Panel Paper: Long Run Impacts of Early Head Start

Saturday, April 13, 2019
Continuing Education Building - Room 2030 (University of California, Irvine)

*Names in bold indicate Presenter

Jennifer K Duer and Jade Jenkins, University of California, Irvine

Since its creation in 1995, Early Head Start has provided comprehensive early intervention services to pregnant women and low-income families with infants and toddlers. Designed around developmental theories demonstrating the ability for early interventions to change later outcomes, Early Head Start (EHS) programs offer a wide range of early intervention services including home visits, child care, parenting education, and health care and referrals (Brooks-Gunn, 2004; Rutter, 2000). The Early Head Start Evaluation revealed benefits for EHS participants including higher cognitive and language development, higher emotional engagement with parents, and displayed fewer aggressive behaviors than non-participants (Love et al., 2005). Previous literature, however, has failed to examine how the roll out of EHS programs might spillover to impact cognitive or health outcomes for all young children in counties with EHS. This mixed-methods study aims to answer three relevant research questions regarding the impact of EHS on families and young children including: (1) What is the impact of Early Head Start on long-run cognitive and health outcomes? (2) What is the effect of participating in Early Head Start-Child Care Partnerships (EHS-CCP) on cognitive and health outcomes? (3) How do EHS grantees distribute EHS-CCP funding to programs?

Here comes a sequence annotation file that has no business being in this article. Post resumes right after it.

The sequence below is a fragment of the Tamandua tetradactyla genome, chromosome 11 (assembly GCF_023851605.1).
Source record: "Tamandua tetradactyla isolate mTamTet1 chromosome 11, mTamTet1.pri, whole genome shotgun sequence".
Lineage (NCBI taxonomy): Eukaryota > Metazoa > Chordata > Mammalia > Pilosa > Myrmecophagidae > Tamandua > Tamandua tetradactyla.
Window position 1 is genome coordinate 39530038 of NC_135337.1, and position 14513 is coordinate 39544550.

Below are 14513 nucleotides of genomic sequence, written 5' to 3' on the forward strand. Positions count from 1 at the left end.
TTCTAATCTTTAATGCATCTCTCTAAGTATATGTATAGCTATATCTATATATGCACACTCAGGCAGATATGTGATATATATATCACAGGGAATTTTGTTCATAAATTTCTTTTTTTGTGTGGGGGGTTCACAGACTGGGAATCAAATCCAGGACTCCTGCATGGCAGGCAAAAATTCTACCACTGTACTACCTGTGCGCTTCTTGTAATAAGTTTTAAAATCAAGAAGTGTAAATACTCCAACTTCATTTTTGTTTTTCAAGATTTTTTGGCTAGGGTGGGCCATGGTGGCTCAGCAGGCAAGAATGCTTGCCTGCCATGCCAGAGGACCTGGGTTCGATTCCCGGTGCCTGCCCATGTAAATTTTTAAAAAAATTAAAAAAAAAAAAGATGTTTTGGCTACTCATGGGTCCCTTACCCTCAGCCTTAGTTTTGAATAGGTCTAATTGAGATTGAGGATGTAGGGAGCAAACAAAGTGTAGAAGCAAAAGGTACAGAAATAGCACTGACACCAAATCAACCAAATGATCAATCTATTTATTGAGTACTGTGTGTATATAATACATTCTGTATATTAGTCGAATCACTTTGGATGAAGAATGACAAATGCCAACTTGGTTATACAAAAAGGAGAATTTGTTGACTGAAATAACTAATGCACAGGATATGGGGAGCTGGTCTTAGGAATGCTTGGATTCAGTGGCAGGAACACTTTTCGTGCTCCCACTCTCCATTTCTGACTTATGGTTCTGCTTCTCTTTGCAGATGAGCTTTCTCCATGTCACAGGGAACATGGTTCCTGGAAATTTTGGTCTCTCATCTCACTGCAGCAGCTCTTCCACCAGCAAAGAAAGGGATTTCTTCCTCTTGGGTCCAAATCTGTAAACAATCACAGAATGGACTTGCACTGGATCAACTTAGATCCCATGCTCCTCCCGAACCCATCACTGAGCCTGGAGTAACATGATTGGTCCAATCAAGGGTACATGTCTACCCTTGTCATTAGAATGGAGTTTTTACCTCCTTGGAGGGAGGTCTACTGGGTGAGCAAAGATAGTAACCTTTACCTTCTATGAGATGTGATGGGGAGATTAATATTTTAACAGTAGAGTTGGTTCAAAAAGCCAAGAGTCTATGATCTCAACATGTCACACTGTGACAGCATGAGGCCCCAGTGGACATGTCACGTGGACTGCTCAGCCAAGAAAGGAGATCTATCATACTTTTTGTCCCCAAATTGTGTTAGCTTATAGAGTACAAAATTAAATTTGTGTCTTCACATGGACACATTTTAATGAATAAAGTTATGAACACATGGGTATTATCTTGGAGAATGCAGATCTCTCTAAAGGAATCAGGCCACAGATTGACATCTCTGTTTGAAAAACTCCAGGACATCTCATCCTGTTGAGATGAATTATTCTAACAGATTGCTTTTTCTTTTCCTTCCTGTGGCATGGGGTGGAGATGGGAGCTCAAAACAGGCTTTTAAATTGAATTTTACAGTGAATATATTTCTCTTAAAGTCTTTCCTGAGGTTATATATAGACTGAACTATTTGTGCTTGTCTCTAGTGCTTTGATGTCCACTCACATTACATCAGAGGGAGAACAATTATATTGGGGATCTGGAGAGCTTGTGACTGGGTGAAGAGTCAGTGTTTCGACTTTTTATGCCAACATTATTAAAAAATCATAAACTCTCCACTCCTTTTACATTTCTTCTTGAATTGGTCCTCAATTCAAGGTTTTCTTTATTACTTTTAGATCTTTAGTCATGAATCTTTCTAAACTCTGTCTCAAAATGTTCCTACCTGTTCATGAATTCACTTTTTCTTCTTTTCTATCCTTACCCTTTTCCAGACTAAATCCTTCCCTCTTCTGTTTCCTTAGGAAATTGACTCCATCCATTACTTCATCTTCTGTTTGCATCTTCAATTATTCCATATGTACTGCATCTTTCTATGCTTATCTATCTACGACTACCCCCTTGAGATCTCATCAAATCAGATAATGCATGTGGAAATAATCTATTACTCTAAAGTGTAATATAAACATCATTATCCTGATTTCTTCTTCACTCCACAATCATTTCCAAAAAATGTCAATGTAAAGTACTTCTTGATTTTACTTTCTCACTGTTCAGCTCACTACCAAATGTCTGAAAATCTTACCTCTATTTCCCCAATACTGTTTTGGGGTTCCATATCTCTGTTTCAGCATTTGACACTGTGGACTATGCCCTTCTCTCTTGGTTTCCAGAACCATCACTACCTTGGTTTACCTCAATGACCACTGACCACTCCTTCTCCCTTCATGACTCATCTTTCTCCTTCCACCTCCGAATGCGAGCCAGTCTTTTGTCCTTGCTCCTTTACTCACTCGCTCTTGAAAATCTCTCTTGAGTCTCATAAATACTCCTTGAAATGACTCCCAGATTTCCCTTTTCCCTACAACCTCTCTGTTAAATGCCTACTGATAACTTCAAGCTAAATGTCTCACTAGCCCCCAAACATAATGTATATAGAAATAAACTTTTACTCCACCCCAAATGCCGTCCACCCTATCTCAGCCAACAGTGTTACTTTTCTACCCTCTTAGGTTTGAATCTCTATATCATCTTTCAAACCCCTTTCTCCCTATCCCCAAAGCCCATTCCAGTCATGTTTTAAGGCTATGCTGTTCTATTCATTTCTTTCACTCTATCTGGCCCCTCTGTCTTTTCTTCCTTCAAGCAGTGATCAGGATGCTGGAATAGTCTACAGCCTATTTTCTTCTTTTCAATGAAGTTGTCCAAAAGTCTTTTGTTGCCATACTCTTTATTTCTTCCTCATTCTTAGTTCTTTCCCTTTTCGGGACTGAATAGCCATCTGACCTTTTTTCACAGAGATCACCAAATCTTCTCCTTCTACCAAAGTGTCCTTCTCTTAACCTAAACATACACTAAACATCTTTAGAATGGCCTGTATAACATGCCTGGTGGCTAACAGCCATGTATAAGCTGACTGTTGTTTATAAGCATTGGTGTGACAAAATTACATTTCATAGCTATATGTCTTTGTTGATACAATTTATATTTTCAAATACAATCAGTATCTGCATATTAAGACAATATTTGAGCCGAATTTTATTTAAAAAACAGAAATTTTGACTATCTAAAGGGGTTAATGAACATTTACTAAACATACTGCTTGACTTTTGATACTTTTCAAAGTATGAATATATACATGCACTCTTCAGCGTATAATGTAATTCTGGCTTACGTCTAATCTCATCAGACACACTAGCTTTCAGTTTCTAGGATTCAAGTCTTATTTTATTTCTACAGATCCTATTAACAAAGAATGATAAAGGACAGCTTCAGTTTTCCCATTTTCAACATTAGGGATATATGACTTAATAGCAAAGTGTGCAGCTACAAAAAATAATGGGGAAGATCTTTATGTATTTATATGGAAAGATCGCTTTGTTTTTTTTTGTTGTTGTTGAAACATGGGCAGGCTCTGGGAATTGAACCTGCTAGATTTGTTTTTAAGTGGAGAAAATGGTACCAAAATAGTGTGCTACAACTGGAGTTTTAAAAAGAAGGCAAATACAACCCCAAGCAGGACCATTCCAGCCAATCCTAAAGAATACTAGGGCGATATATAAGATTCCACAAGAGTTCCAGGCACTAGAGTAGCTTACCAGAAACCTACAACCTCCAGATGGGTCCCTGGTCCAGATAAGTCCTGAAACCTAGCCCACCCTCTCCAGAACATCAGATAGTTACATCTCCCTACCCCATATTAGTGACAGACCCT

To gather empirical data to analyze these issues, an explanatory sequential mixed-methods research design will be used, combining quantitative and qualitative data. For Study 1, Head Start Program Information Reports (PIR) data will be used to identify county rollout and describe characteristics of grantees. Separate datasets will be used to measure the effects on the study’s four outcome variables: The Center for Disease Control’s (CDC) natality data collects birthweight data; The National Immunization Survey examines immunization rates of children aged 19-35 months; The Current Population Survey (CPS) measures preschool enrollment; and the Stanford Education Data Archive includes rich Math and English/Language Arts Achievement records. Similar outcome variables will be used for Study 2, but the analyses will instead compare grantees with and without the EHS-CCP grants. After completing the quantitative analyses, Study 3 will include semi-structured interviews with EHS directors and staff regarding expenditures and the results from the quantitative analyses to more fully understand how programs utilize additional program funding.

A more complete understanding of the effects of Early Head Start will provide critical information regarding the impact of a large, federal early intervention program by identifying the strengths and improvement areas for the program serving diverse families and children from under-resourced communities. Understanding what EHS changes, and for whom, has the potential to advise current EHS program practices and inform developmental theories of continuity and change for children at risk of negative future outcomes. This analysis will extend beyond the current research literature by informing current child and family policy at the national level and reveal how grantee-level funding decisions can be better executed with limited resources.